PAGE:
When would preseason training camps start, and where will teams train?
The commissioner has asked the union if it can determine if all players can report by July 1. After a spate of positive COVID-19 tests late last week, Manfred shut down spring training facilities in Arizona and Florida. Now teams will retreat to their home cities to conduct a rapid and uncertain second spring training, or early summer training to be more precise. Roughly three weeks is expected to be the duration of the ramp-up period.
What is still to be clarified: What about the teams (Marlins, Rays, Diamondbacks) actually based in Florida and Arizona? What about other teams in states with spiking numbers, such as Texas? And what about the Toronto Blue Jays? Last week, Canadian Prime Minister Justin Trudeau announced that the border shutdown between the U.S. and Canada would be extended to July 21, and there is no guarantee it won't be extended beyond that date. For the time being, the Blue Jays can't train at their facility in Florida. Their Triple-A affiliate (Buffalo, New York) isn't that far from Toronto, so that may be the answer.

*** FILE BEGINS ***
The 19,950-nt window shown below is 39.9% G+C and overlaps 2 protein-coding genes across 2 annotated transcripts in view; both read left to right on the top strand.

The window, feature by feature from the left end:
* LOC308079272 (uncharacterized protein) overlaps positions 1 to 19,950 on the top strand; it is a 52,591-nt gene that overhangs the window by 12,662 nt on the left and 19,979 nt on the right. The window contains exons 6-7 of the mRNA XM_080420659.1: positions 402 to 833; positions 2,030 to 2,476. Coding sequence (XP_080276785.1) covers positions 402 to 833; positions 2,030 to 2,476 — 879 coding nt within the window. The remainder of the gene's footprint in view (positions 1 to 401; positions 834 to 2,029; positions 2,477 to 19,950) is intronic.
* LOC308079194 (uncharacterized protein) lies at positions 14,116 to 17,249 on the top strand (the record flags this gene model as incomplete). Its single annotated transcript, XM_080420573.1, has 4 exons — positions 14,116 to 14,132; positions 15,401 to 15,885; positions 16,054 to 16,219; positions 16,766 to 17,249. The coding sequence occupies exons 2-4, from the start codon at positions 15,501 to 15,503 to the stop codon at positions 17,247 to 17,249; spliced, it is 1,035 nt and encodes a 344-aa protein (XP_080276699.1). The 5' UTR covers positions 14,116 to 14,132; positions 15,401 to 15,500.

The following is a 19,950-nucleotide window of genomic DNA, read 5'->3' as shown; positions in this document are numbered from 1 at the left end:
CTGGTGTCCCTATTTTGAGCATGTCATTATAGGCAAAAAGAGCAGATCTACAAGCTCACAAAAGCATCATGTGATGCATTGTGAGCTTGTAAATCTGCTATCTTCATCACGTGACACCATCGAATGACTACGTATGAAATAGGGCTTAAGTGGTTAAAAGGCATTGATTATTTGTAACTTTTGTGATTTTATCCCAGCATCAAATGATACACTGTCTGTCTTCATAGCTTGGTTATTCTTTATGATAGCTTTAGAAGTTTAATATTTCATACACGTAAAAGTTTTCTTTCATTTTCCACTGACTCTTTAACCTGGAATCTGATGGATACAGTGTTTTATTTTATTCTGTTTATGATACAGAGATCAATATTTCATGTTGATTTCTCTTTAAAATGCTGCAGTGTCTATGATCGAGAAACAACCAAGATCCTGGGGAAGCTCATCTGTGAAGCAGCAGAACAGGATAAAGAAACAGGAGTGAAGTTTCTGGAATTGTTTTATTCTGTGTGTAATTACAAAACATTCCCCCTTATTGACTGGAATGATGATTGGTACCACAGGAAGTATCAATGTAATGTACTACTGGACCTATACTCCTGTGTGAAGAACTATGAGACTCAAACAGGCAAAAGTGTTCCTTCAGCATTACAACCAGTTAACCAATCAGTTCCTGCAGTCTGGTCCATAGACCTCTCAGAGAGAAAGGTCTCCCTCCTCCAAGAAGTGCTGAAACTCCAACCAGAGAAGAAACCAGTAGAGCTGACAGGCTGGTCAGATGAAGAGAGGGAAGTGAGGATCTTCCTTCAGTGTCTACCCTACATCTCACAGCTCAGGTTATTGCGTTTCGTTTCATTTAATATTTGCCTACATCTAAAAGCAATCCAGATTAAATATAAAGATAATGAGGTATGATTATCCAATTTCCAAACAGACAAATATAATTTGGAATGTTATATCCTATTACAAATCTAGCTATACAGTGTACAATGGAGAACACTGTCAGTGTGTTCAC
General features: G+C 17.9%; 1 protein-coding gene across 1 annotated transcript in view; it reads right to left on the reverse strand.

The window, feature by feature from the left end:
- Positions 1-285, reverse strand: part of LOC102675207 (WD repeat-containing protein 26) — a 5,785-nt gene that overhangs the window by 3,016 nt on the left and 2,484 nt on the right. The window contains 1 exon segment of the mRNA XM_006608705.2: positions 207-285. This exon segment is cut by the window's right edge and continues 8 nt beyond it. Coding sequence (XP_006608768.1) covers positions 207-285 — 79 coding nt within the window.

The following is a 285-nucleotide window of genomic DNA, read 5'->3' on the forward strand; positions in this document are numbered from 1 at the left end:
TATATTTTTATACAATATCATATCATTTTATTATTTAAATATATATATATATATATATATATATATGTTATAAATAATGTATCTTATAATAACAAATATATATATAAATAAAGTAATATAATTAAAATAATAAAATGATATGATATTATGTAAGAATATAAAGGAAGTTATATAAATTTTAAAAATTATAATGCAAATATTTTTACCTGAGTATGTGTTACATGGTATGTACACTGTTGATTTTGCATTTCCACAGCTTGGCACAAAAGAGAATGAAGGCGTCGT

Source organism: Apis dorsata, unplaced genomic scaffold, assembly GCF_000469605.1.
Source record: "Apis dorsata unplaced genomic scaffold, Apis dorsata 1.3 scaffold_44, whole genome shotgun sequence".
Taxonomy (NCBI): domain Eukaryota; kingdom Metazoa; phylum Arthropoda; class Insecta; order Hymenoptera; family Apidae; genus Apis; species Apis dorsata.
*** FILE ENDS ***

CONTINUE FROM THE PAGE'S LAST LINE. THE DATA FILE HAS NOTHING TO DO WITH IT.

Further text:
What about the recent spike in coronavirus cases and positive tests from MLB players?
With numbers spiking in about half the states across the country, according to news reports on Monday, the only tangible change in recent days was MLB's decision to shut down all spring training complexes in Florida and Arizona. Teams will now train in their home cities, while scrambling to put a more formal and universal system of protocols in place.